How do you do that?

Two Admission controllers are programmable:

Those admission controllers don't do anything themselves.

You can register a component to the Mutation or Validation webhook, and those controllers will call it when the request passes through the Admission phase.

MutationAdmissionWebhook and ValidationAdmissionWebhook in the Kubernetes API

So you could write a component that checks if the current Pod uses a container image that comes from a private registry.

You could register it as part of the ValidationAdmissionWebhook and pass or reject requests based on the container image.

And that's precisely what Gatekeeper does — it registers as a component in the cluster and validates requests.

Enforcing policies using Gatekeeper

Gatekeeper allows a Kubernetes administrator to implement policies for ensuring compliance and best practices in their cluster.

Gatekeeper registers itself as a controller with the validation webhook in the Kubernetes API.

Gatekeeper as a Validating Admission Controller extension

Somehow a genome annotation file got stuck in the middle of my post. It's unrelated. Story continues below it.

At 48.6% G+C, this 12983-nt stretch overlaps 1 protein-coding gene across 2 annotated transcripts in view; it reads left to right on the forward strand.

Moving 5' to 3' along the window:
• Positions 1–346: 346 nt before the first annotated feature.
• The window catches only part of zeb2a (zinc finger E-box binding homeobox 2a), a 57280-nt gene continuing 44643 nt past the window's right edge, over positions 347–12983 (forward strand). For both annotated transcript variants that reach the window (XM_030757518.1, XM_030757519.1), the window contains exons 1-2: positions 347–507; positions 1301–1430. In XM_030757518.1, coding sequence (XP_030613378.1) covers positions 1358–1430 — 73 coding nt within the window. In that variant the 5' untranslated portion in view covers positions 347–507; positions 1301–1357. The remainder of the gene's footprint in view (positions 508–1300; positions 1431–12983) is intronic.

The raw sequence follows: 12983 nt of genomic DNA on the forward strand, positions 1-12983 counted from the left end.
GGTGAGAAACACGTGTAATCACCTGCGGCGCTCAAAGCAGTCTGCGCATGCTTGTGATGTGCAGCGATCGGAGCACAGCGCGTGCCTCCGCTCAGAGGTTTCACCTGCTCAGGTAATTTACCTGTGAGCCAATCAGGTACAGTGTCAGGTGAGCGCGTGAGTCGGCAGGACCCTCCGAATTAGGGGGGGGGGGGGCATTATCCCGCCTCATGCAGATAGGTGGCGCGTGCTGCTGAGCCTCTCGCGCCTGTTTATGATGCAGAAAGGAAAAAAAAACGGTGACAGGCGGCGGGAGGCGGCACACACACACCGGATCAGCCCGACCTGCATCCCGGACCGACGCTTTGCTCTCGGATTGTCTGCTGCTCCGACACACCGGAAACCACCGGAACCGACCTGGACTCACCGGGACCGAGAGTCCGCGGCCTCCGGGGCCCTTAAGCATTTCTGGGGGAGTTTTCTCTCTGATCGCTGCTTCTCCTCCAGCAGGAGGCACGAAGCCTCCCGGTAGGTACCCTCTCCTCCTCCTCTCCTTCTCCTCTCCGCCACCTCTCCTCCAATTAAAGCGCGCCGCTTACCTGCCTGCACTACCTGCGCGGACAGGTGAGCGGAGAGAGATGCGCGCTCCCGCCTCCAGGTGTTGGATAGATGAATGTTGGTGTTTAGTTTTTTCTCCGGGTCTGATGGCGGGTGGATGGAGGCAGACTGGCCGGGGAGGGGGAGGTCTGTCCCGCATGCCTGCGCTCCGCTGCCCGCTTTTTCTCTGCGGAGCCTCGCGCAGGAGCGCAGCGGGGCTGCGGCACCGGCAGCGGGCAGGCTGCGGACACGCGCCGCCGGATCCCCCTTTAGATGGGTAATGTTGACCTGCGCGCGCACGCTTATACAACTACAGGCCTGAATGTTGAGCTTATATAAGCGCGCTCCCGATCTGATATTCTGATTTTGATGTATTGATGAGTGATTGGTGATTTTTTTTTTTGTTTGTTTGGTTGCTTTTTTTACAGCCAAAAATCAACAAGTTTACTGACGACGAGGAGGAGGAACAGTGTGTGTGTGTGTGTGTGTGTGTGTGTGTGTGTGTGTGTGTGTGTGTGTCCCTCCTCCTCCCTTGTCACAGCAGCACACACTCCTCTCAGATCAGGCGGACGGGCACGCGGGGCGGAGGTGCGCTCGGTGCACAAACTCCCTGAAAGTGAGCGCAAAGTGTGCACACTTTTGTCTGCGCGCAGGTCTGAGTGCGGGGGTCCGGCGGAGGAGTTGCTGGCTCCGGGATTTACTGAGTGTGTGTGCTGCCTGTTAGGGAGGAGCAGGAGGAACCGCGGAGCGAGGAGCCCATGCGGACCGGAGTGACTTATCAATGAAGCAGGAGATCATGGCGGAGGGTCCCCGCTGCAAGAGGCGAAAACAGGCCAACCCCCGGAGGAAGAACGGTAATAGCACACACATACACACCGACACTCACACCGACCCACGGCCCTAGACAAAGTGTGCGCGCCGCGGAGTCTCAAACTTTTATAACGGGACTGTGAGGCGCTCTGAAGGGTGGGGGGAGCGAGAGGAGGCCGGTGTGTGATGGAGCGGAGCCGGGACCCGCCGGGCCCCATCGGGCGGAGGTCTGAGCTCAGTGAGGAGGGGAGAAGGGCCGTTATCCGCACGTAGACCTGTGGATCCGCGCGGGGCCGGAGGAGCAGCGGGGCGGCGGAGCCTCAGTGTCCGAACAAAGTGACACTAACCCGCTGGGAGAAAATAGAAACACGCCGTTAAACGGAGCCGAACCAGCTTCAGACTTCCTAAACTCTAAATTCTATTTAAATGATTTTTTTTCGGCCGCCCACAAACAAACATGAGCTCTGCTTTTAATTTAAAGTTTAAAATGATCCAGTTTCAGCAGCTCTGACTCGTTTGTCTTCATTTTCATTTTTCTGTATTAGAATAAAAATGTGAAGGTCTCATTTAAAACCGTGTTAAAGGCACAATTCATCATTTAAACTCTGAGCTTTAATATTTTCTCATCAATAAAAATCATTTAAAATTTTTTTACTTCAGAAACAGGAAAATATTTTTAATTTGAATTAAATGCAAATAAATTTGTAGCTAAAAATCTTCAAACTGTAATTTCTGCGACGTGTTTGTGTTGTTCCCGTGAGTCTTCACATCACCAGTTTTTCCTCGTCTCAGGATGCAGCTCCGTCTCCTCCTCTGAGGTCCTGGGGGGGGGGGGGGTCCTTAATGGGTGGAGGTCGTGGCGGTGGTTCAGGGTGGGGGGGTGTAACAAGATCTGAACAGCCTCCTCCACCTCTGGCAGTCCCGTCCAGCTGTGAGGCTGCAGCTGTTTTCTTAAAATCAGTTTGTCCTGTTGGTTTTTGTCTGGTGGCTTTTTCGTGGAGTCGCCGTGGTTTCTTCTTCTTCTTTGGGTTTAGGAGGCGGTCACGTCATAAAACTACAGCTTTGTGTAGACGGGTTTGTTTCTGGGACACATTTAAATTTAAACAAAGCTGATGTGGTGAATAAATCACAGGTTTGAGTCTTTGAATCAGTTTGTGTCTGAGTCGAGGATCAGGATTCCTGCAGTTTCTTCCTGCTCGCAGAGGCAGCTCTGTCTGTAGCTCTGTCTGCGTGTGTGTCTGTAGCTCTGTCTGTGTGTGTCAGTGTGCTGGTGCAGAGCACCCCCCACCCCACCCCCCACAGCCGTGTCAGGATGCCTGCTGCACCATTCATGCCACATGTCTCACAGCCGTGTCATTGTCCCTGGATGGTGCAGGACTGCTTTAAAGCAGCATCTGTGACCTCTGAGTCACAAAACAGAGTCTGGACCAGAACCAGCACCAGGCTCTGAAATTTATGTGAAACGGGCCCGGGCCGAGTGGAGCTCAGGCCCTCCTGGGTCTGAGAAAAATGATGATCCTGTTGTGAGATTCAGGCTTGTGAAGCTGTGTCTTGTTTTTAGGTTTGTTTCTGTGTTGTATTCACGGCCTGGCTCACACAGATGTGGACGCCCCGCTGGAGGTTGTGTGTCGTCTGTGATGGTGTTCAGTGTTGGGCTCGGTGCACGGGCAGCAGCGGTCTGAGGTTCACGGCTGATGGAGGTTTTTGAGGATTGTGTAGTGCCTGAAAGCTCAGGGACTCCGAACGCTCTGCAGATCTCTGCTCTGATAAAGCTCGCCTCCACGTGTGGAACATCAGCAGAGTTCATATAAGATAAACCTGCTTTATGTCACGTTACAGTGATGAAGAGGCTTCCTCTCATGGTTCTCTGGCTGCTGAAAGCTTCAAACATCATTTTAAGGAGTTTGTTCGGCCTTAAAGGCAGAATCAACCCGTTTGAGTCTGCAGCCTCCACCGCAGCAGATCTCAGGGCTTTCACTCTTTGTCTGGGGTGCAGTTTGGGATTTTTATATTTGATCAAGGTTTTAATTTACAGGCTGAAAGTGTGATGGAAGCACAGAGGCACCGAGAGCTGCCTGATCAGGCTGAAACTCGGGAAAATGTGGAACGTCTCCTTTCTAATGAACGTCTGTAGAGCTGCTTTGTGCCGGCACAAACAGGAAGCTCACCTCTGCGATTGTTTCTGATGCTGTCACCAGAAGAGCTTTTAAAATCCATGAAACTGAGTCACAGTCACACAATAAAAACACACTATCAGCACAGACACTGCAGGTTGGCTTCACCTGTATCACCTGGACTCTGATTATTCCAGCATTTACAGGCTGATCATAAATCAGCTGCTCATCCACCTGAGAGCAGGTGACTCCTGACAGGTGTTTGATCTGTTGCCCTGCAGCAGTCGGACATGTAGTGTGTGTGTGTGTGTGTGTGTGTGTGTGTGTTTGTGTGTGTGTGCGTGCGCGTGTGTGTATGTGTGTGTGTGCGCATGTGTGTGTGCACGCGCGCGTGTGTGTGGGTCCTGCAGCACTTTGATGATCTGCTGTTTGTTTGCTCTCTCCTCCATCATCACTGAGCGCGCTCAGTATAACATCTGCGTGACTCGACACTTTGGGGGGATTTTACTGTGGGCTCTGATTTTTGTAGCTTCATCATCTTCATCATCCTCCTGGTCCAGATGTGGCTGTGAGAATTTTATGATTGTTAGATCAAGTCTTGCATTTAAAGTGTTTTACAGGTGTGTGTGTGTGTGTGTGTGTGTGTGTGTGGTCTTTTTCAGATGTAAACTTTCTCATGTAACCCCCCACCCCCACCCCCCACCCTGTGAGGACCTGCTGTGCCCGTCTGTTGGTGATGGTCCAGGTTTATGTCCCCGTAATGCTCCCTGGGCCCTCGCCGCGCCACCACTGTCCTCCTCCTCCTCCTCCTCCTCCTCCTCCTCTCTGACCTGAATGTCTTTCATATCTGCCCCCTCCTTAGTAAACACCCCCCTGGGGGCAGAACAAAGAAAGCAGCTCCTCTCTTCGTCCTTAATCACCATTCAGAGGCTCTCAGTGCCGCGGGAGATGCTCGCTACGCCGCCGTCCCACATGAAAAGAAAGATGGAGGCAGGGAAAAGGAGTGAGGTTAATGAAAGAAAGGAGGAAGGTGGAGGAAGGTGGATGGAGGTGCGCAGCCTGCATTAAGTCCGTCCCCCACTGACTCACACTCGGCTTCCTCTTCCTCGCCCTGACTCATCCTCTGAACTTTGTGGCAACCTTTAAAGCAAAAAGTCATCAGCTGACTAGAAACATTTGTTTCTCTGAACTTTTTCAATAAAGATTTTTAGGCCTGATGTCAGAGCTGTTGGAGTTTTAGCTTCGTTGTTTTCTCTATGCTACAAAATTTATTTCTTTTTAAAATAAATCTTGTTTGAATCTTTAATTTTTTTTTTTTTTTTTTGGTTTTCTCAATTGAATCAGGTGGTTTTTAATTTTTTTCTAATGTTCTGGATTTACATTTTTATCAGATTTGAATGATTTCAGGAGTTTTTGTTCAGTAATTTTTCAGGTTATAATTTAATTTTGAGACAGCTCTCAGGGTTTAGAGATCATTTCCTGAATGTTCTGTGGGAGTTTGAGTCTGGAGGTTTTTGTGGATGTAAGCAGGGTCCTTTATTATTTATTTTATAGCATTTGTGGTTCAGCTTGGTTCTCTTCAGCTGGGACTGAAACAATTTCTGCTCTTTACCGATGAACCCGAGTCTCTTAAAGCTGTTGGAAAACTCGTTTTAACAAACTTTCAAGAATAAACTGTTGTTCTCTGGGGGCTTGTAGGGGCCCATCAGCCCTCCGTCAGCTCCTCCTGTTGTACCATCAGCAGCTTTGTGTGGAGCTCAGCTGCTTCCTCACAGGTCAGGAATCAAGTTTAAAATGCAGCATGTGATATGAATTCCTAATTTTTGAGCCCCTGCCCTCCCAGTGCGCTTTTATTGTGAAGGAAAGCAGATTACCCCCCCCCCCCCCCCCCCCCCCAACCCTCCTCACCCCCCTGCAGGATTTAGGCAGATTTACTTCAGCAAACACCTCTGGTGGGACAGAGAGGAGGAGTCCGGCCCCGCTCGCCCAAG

Any resource submitted to the cluster is intercepted and inspected against the list of active policies.

Also, Gatekeeper embraces Kubernetes native concepts such as Custom Resource Definitions (CRDs) and hence the policies are managed as Kubernetes resources.

The Google Cloud docs on this topic are an excellent place to learn more.

Internally, Gatekeeper makes use of the Open Policy Agent (OPA) to implement the core policy engine, and the policies are written in the Rego language — the same language used by conftest.

In the next part, you will try out Gatekeeper.

You will need access to a Kubernetes cluster with admin-level privileges such as the one you can set up using minikube.

If you're on Windows, you can follow our handy guide on how to install minikube and Docker.

Once you have kubectl configured to communicate to the cluster, run the following to set up gatekeeper:

bash

kubectl apply -f https://raw.githubusercontent.com/open-policy-agent/gatekeeper/master/deploy/gatekeeper.yaml

To verify whether gatekeeper is set up correctly, run:

bash

kubectl -n gatekeeper-system describe svc gatekeeper-webhook-service
Name:              gatekeeper-webhook-service
Namespace:         gatekeeper-system